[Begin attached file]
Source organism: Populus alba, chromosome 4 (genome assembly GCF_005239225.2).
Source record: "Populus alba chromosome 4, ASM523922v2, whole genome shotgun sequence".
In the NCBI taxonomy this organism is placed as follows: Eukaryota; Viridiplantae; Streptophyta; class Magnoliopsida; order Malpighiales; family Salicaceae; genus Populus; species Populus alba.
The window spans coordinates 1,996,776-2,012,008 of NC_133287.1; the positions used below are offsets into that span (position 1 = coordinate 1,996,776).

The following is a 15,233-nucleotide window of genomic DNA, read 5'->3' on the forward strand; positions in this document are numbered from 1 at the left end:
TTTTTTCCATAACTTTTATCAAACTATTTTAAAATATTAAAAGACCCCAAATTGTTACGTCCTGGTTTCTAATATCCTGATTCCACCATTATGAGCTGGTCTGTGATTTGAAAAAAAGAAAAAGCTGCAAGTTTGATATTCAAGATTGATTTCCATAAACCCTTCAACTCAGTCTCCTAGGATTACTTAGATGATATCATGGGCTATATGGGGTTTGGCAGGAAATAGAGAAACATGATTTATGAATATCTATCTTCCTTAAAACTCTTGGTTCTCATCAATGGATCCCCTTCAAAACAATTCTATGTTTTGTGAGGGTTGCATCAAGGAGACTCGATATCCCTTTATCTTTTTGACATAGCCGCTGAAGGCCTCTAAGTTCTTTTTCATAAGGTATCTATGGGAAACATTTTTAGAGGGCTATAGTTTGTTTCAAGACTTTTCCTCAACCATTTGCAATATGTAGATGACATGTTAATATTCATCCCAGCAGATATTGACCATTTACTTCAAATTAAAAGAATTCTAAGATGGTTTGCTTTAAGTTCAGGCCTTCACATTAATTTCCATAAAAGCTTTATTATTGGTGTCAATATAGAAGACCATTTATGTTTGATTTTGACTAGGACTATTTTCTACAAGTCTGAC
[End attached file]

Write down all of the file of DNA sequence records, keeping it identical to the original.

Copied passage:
Source organism: Populus alba, chromosome 4 (genome assembly GCF_005239225.2).
Source record: "Populus alba chromosome 4, ASM523922v2, whole genome shotgun sequence".
In the NCBI taxonomy this organism is placed as follows: Eukaryota; Viridiplantae; Streptophyta; class Magnoliopsida; order Malpighiales; family Salicaceae; genus Populus; species Populus alba.
The window spans coordinates 1,996,776-2,012,008 of NC_133287.1; the positions used below are offsets into that span (position 1 = coordinate 1,996,776).

The following is a 15,233-nucleotide window of genomic DNA, read 5'->3' on the forward strand; positions in this document are numbered from 1 at the left end:
TTTTTTCCATAACTTTTATCAAACTATTTTAAAATATTAAAAGACCCCAAATTGTTACGTCCTGGTTTCTAATATCCTGATTCCACCATTATGAGCTGGTCTGTGATTTGAAAAAAAGAAAAAGCTGCAAGTTTGATATTCAAGATTGATTTCCATAAACCCTTCAACTCAGTCTCCTAGGATTACTTAGATGATATCATGGGCTATATGGGGTTTGGCAGGAAATAGAGAAACATGATTTATGAATATCTATCTTCCTTAAAACTCTTGGTTCTCATCAATGGATCCCCTTCAAAACAATTCTATGTTTTGTGAGGGTTGCATCAAGGAGACTCGATATCCCTTTATCTTTTTGACATAGCCGCTGAAGGCCTCTAAGTTCTTTTTCATAAGGTATCTATGGGAAACATTTTTAGAGGGCTATAGTTTGTTTCAAGACTTTTCCTCAACCATTTGCAATATGTAGATGACATGTTAATATTCATCCCAGCAGATATTGACCATTTACTTCAAATTAAAAGAATTCTAAGATGGTTTGCTTTAAGTTCAGGCCTTCACATTAATTTCCATAAAAGCTTTATTATTGGTGTCAATATAGAAGACCATTTATGTTTGATTTTGACTAGGACTATTTTCTACAAGTCTGAC